The Evolution of Advertising Strategy
Michael Porter, the renowned strategic thinker, says that “Sound strategy starts with having the right goal.” However, what is becoming even more important is choosing the right kind of goal.
As technology, media and the marketplace evolve, the way we plan needs to adapt and change as well. This is truly one of the great challenges of modern marketing and it requires us to not only think differently than in the past, but also acquire the skills to meet new challenges and grasp emerging opportunities.
To gain perspective, let’s review how we got to this point and then look to what the future holds.
After World War II, most of the globe went through several decades of seemingly boundless economic expansion. People had ever more money to spend and business expanded to satisfy the demand. It was the dawn of the branding age and marketers strove to make their products popular with consumers hungry to join the consumer culture.
It was also an era of mass media. There was a limited amount of TV stations and programming was geared to mass audiences. Popular broadcasts like The Ed Sullivan Show in the US could reach more than 50% of the population, so getting your message out wasn’t a problem. Consequently, strategy revolved around what the message should be.
In this environment, “the big idea” was at the center of planning. Advertising pioneers such as David Ogilvy and Leo Burnett developed powerful brand images and media was generally chosen to suit the creative concept. Media departments were widely seen as “gorillas with calculators” who were not central to the strategic process.
With the 1970’s came the arab oil embargo and difficult economic times. In this environment, financial accountability began to take precedence over big creative ideas. Some of the “gorillas with calculators” went out and started their own independent media agencies with an emphasis on volume, tough negotiations and low prices.
Then, in the 80’s and 90’s, cable and satellite technology transformed the media landscape and fragmented audiences. No longer could you be sure that your target consumer would see your message no matter how big the idea was.
In the new environment, media agencies moved upstream and communications planning was born. The central strategic question became “where is our consumer.” When you can’t reach everyone, you need to target your messaging before you can target your message.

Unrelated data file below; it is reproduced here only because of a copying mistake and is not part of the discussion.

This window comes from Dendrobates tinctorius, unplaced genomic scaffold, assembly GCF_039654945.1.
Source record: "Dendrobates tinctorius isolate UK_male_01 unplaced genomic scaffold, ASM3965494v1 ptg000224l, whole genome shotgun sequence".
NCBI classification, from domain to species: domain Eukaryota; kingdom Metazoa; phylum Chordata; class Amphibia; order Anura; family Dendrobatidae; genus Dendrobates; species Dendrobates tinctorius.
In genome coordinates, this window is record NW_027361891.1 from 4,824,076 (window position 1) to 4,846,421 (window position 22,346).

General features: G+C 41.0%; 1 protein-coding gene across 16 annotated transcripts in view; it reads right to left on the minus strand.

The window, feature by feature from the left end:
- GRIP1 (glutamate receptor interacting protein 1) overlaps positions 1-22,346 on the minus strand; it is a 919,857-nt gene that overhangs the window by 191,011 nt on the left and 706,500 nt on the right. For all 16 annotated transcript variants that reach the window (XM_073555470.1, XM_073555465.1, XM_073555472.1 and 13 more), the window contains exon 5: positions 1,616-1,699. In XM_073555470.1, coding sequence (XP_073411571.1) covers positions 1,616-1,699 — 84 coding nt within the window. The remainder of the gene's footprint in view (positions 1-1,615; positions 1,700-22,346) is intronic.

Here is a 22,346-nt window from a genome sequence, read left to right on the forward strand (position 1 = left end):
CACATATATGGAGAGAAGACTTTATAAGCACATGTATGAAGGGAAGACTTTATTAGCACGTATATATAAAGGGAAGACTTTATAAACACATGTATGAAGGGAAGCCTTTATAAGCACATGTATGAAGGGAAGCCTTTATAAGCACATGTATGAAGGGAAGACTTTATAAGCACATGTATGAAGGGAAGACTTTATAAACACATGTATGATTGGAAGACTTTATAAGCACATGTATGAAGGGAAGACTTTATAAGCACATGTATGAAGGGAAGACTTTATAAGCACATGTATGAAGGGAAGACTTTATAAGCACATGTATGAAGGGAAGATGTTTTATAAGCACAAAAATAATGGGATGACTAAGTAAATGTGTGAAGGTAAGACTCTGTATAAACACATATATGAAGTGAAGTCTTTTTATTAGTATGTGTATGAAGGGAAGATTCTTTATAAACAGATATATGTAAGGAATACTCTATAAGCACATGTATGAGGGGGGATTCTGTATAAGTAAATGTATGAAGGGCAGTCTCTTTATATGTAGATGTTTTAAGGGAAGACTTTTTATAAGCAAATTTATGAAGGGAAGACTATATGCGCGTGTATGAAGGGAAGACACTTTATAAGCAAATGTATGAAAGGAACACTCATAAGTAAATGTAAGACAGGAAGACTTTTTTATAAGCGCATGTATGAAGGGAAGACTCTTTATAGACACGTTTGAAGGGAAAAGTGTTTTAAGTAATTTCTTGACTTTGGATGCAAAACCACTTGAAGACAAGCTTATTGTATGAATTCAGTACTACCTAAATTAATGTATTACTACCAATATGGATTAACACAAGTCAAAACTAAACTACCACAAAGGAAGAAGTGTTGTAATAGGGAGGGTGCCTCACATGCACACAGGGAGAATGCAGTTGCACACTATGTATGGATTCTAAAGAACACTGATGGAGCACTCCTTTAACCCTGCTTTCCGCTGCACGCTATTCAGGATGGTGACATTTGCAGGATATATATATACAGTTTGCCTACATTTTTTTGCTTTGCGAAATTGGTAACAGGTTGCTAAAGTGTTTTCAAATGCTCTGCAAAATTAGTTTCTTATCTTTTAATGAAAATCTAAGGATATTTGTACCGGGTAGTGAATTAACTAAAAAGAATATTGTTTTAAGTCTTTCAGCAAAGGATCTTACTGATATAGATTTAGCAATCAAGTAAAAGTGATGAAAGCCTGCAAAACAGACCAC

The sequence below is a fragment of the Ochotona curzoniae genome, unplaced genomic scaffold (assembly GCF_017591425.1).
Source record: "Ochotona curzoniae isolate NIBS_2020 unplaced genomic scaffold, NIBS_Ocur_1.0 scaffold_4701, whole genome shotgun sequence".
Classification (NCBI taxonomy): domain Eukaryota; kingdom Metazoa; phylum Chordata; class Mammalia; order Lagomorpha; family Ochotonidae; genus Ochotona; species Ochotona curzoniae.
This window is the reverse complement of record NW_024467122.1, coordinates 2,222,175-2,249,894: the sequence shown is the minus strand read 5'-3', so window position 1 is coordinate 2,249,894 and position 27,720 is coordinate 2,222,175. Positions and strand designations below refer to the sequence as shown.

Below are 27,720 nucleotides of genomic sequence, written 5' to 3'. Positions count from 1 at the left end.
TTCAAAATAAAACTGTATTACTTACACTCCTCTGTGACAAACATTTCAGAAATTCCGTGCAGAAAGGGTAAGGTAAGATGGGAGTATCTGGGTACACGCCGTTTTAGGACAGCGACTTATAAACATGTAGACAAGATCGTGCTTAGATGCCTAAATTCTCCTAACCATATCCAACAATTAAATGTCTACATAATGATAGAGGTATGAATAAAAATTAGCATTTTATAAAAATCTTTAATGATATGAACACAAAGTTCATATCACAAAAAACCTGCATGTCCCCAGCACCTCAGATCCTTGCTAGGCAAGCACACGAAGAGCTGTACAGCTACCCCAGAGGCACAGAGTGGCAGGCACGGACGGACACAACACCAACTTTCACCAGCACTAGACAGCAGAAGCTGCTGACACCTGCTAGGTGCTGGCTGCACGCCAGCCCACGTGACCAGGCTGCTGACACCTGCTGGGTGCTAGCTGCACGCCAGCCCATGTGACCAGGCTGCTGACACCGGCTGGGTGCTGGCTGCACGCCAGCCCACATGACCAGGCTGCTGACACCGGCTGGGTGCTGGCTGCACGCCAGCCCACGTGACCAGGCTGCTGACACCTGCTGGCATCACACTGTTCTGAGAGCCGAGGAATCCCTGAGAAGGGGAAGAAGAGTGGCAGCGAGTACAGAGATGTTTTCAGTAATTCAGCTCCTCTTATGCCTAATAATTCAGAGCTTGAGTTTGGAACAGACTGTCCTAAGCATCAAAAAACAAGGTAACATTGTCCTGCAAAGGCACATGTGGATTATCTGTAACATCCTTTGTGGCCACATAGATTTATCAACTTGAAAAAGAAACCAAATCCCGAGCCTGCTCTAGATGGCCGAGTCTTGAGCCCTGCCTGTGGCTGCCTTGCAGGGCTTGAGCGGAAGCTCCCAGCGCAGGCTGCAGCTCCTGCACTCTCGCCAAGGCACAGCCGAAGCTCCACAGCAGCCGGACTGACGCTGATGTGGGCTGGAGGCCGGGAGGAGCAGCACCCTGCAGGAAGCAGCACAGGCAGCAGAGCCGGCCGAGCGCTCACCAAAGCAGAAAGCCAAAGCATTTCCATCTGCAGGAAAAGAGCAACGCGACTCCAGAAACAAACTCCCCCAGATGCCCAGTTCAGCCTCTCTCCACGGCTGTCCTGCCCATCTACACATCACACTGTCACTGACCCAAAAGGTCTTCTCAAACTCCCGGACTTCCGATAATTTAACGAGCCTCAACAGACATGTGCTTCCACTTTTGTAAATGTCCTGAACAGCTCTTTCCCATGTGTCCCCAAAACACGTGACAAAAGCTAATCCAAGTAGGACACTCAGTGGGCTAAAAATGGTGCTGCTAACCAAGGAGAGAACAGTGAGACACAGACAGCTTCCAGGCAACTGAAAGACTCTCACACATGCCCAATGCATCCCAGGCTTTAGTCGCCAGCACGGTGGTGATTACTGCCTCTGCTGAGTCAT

Still, as in the earlier creative driven era, the primary marketing objective was awareness, which was assumed to lead to sales and eventually to loyal consumers.
Strategic Marketing Planning
In the digital age, we not only have increasingly fragmented audiences, but fragmented metrics as well. GRP’s, aided and unaided awareness, market share, CTR’s, conversion ratios, engagement metrics, net promoter scores and still more to come.
The current marketplace requires us not only to choose the best communication channel to reach our consumer, but also to focus on what we want our marketing to achieve. Raising awareness will do little if we are not converting awareness to sales, just as increasing market share alone is a short sighted strategy if our competitor has built a strong community of consumer advocates.
This means that we need to start making a distinction between planning metrics and ROI metrics. First we need to analyze the brand pathway to determine what type of action can do our brand the most good and only then can we make a decision about how we are going to judge success.
The old days of static performance indicators is gone. Today, strategy needs to adapt to a specific need of a specific brand in a specific marketplace. The market simply moves to fast for dogmatism to keep up.
The New Creativity
Most of all, the new marketplace requires a new notion of creativity. Big ideas aren’t enough anymore. Creativity needs to be integrated across a variety of platforms by people with a diverse set of skills. Today’s marketing problems need to be solved by cross functional teams that are often ad hoc and diffuse with weak operational interfaces.
Richard Ogle, in his book Smart World, underlines the problem in his narrative about how most great discoveries have come from synthesizing ideas rather than great “Eureka!” moments. With the dizzying array of new technology and the fantastic marketing opportunities that a digitized, networked world presents, no one person, method or role possesses ultimate wisdom.
While this challenge has been widely recognized, the issue is usually centered on talk about “unsiloed organizations.” The reality is that we need to unsilo ourselves. We need to build diverse skills and knowledge that cross domains, rather than be content to sit in one specialized area for an entire career.
To truly grasp the new creativity that the digital revolution has unleashed, we first need to recreate ourselves.